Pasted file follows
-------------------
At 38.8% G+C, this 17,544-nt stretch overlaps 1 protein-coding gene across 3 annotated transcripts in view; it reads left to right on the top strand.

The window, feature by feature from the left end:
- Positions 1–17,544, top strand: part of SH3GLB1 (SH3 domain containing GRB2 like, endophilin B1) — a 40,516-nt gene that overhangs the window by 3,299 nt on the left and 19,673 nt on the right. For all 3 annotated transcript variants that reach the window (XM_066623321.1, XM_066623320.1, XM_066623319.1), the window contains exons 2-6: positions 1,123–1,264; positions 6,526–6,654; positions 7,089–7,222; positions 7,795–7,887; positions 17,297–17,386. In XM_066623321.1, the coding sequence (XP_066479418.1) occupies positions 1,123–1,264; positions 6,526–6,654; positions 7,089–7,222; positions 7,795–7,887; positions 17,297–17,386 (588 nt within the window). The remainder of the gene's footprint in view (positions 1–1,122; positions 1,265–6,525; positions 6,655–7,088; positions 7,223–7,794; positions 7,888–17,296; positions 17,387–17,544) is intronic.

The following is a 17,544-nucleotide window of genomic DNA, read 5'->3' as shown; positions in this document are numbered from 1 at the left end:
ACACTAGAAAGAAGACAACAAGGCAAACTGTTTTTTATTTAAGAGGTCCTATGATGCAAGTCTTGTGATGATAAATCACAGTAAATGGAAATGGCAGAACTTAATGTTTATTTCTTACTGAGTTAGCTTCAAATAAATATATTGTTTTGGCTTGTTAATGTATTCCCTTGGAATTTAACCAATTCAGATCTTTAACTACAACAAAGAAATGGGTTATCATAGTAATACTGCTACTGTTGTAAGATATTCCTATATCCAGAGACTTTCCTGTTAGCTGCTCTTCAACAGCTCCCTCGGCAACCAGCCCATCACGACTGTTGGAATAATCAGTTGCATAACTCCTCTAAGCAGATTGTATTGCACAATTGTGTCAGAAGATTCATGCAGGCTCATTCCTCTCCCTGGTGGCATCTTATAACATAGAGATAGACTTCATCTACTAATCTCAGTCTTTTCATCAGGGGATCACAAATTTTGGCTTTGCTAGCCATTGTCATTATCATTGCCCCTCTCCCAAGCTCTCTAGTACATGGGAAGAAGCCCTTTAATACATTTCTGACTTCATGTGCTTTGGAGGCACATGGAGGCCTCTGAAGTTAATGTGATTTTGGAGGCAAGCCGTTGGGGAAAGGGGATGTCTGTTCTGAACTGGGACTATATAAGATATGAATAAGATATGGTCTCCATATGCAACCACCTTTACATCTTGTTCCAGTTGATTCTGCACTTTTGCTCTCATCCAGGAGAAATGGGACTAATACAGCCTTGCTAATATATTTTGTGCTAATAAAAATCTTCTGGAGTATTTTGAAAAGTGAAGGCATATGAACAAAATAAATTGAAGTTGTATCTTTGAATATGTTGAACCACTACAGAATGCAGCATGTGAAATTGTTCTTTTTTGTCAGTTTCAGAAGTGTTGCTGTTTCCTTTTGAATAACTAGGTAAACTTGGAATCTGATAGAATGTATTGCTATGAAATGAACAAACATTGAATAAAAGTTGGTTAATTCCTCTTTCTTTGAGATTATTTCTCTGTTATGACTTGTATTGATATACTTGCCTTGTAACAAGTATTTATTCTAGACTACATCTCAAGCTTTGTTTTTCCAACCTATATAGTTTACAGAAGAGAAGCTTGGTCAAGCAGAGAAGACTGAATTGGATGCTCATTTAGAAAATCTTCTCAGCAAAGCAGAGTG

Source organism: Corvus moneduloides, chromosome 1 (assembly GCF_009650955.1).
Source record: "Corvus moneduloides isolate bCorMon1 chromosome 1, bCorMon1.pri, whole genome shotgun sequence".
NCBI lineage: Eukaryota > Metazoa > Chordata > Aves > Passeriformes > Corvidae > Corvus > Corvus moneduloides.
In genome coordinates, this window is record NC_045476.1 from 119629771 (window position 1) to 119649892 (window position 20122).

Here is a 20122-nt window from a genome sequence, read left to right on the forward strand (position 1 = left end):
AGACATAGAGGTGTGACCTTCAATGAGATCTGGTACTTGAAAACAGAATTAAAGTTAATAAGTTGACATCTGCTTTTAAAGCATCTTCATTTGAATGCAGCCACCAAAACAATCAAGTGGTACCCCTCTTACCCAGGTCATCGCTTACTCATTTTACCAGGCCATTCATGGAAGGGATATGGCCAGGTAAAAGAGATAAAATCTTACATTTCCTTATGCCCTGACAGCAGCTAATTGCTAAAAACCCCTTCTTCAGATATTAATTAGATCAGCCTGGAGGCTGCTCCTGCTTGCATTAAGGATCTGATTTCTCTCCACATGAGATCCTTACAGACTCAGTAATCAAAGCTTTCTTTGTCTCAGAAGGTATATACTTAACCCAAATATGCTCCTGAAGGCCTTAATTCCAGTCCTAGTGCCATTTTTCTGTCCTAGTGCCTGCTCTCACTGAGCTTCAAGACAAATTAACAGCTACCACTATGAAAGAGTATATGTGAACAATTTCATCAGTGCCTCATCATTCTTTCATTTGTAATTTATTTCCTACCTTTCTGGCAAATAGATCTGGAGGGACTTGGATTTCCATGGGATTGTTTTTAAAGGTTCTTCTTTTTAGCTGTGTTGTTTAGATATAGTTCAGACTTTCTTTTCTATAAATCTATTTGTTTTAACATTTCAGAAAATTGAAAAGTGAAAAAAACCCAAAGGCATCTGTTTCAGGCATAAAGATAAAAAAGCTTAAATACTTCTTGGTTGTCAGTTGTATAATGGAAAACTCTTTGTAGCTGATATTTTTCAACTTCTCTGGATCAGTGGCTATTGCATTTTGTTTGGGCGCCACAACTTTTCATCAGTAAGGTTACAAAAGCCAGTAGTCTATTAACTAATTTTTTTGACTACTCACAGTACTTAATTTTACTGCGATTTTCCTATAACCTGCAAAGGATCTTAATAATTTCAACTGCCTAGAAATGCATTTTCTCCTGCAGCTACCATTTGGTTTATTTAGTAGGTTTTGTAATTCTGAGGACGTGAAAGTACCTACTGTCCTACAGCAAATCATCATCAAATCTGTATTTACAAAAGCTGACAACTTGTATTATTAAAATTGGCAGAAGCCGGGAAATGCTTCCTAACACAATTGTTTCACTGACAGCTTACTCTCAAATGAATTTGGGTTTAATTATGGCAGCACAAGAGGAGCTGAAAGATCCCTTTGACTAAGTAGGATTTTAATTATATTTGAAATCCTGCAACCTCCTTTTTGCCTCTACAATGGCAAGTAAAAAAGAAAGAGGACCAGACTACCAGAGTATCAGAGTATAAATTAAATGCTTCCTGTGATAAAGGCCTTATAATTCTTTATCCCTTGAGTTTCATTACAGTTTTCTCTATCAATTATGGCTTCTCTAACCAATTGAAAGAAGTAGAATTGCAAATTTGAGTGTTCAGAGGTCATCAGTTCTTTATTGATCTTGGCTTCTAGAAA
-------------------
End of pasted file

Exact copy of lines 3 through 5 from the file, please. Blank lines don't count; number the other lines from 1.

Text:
- Positions 1–17,544, top strand: part of SH3GLB1 (SH3 domain containing GRB2 like, endophilin B1) — a 40,516-nt gene that overhangs the window by 3,299 nt on the left and 19,673 nt on the right. For all 3 annotated transcript variants that reach the window (XM_066623321.1, XM_066623320.1, XM_066623319.1), the window contains exons 2-6: positions 1,123–1,264; positions 6,526–6,654; positions 7,089–7,222; positions 7,795–7,887; positions 17,297–17,386. In XM_066623321.1, the coding sequence (XP_066479418.1) occupies positions 1,123–1,264; positions 6,526–6,654; positions 7,089–7,222; positions 7,795–7,887; positions 17,297–17,386 (588 nt within the window). The remainder of the gene's footprint in view (positions 1–1,122; positions 1,265–6,525; positions 6,655–7,088; positions 7,223–7,794; positions 7,888–17,296; positions 17,387–17,544) is intronic.

The following is a 17,544-nucleotide window of genomic DNA, read 5'->3' as shown; positions in this document are numbered from 1 at the left end:
ACACTAGAAAGAAGACAACAAGGCAAACTGTTTTTTATTTAAGAGGTCCTATGATGCAAGTCTTGTGATGATAAATCACAGTAAATGGAAATGGCAGAACTTAATGTTTATTTCTTACTGAGTTAGCTTCAAATAAATATATTGTTTTGGCTTGTTAATGTATTCCCTTGGAATTTAACCAATTCAGATCTTTAACTACAACAAAGAAATGGGTTATCATAGTAATACTGCTACTGTTGTAAGATATTCCTATATCCAGAGACTTTCCTGTTAGCTGCTCTTCAACAGCTCCCTCGGCAACCAGCCCATCACGACTGTTGGAATAATCAGTTGCATAACTCCTCTAAGCAGATTGTATTGCACAATTGTGTCAGAAGATTCATGCAGGCTCATTCCTCTCCCTGGTGGCATCTTATAACATAGAGATAGACTTCATCTACTAATCTCAGTCTTTTCATCAGGGGATCACAAATTTTGGCTTTGCTAGCCATTGTCATTATCATTGCCCCTCTCCCAAGCTCTCTAGTACATGGGAAGAAGCCCTTTAATACATTTCTGACTTCATGTGCTTTGGAGGCACATGGAGGCCTCTGAAGTTAATGTGATTTTGGAGGCAAGCCGTTGGGGAAAGGGGATGTCTGTTCTGAACTGGGACTATATAAGATATGAATAAGATATGGTCTCCATATGCAACCACCTTTACATCTTGTTCCAGTTGATTCTGCACTTTTGCTCTCATCCAGGAGAAATGGGACTAATACAGCCTTGCTAATATATTTTGTGCTAATAAAAATCTTCTGGAGTATTTTGAAAAGTGAAGGCATATGAACAAAATAAATTGAAGTTGTATCTTTGAATATGTTGAACCACTACAGAATGCAGCATGTGAAATTGTTCTTTTTTGTCAGTTTCAGAAGTGTTGCTGTTTCCTTTTGAATAACTAGGTAAACTTGGAATCTGATAGAATGTATTGCTATGAAATGAACAAACATTGAATAAAAGTTGGTTAATTCCTCTTTCTTTGAGATTATTTCTCTGTTATGACTTGTATTGATATACTTGCCTTGTAACAAGTATTTATTCTAGACTACATCTCAAGCTTTGTTTTTCCAACCTATATAGTTTACAGAAGAGAAGCTTGGTCAAGCAGAGAAGACTGAATTGGATGCTCATTTAGAAAATCTTCTCAGCAAAGCAGAGTG